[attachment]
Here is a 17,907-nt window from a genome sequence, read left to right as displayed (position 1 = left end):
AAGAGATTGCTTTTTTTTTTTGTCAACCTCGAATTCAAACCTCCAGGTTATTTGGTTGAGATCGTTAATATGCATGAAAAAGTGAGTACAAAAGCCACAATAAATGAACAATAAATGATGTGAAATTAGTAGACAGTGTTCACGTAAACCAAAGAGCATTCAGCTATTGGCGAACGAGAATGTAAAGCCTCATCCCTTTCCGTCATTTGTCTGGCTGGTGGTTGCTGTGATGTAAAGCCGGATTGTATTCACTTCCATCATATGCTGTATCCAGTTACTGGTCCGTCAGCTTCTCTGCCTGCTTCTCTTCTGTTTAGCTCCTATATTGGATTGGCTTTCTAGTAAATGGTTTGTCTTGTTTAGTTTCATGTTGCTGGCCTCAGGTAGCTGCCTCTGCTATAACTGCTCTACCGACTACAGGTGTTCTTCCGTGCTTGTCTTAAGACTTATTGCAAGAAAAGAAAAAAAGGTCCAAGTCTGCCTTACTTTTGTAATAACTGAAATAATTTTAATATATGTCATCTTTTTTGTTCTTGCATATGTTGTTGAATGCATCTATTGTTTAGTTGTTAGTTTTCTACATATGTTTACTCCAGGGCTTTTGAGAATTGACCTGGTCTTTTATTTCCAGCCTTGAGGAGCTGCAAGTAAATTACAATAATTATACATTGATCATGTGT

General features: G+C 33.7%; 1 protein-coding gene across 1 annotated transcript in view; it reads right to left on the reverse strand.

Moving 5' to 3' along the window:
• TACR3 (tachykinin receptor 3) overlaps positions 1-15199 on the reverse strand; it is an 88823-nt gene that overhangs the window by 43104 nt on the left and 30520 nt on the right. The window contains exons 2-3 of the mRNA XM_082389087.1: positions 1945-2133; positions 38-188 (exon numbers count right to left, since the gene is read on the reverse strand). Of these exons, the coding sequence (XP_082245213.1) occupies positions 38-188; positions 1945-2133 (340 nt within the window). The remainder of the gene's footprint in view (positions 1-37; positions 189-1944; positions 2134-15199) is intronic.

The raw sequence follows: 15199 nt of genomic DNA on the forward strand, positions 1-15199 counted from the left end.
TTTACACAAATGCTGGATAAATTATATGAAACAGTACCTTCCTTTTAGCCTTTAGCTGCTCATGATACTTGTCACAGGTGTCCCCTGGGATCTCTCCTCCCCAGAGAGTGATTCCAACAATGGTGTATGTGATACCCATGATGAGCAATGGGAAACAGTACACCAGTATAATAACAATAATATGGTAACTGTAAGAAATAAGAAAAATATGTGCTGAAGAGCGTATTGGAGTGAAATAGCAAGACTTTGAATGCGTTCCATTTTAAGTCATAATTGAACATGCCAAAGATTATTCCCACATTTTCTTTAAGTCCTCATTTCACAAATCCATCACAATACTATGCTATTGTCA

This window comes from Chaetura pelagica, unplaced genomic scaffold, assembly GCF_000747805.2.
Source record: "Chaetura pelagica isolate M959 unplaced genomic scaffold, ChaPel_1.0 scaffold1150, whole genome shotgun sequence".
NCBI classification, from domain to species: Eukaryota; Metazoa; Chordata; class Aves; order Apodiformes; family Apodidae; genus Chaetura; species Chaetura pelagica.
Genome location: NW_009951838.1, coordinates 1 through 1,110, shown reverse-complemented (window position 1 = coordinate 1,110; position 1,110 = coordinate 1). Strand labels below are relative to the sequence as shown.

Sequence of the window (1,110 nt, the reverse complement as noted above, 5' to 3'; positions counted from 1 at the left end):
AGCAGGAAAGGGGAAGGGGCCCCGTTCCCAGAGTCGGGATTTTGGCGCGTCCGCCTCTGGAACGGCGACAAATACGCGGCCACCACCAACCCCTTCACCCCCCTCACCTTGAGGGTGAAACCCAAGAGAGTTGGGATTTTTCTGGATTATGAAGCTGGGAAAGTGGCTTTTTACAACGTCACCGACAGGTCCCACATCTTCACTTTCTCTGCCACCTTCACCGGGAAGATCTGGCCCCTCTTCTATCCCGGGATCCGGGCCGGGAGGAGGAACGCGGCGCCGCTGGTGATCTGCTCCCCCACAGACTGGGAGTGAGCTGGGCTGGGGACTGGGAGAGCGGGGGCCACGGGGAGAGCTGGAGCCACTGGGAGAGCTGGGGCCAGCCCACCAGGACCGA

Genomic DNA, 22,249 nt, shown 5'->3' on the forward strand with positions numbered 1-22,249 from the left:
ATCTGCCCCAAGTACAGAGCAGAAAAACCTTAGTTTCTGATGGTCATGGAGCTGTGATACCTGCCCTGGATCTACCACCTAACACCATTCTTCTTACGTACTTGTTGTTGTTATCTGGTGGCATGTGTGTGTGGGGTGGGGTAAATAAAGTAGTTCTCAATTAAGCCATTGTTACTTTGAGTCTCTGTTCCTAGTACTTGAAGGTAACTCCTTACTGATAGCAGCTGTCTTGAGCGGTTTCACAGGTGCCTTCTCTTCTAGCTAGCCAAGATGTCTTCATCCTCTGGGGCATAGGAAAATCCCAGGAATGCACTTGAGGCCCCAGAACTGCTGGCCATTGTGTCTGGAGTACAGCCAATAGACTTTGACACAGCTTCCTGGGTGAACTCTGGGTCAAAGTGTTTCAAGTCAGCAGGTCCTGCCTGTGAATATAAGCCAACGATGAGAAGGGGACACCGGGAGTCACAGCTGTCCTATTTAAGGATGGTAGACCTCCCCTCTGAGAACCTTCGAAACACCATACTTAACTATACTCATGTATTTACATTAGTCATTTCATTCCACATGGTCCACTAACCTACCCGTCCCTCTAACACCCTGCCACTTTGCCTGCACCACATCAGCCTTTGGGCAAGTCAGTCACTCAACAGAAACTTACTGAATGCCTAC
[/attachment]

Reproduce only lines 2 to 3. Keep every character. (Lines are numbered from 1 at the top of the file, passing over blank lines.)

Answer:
AAGAGATTGCTTTTTTTTTTTGTCAACCTCGAATTCAAACCTCCAGGTTATTTGGTTGAGATCGTTAATATGCATGAAAAAGTGAGTACAAAAGCCACAATAAATGAACAATAAATGATGTGAAATTAGTAGACAGTGTTCACGTAAACCAAAGAGCATTCAGCTATTGGCGAACGAGAATGTAAAGCCTCATCCCTTTCCGTCATTTGTCTGGCTGGTGGTTGCTGTGATGTAAAGCCGGATTGTATTCACTTCCATCATATGCTGTATCCAGTTACTGGTCCGTCAGCTTCTCTGCCTGCTTCTCTTCTGTTTAGCTCCTATATTGGATTGGCTTTCTAGTAAATGGTTTGTCTTGTTTAGTTTCATGTTGCTGGCCTCAGGTAGCTGCCTCTGCTATAACTGCTCTACCGACTACAGGTGTTCTTCCGTGCTTGTCTTAAGACTTATTGCAAGAAAAGAAAAAAAGGTCCAAGTCTGCCTTACTTTTGTAATAACTGAAATAATTTTAATATATGTCATCTTTTTTGTTCTTGCATATGTTGTTGAATGCATCTATTGTTTAGTTGTTAGTTTTCTACATATGTTTACTCCAGGGCTTTTGAGAATTGACCTGGTCTTTTATTTCCAGCCTTGAGGAGCTGCAAGTAAATTACAATAATTATACATTGATCATGTGT

General features: G+C 33.7%; 1 protein-coding gene across 1 annotated transcript in view; it reads right to left on the reverse strand.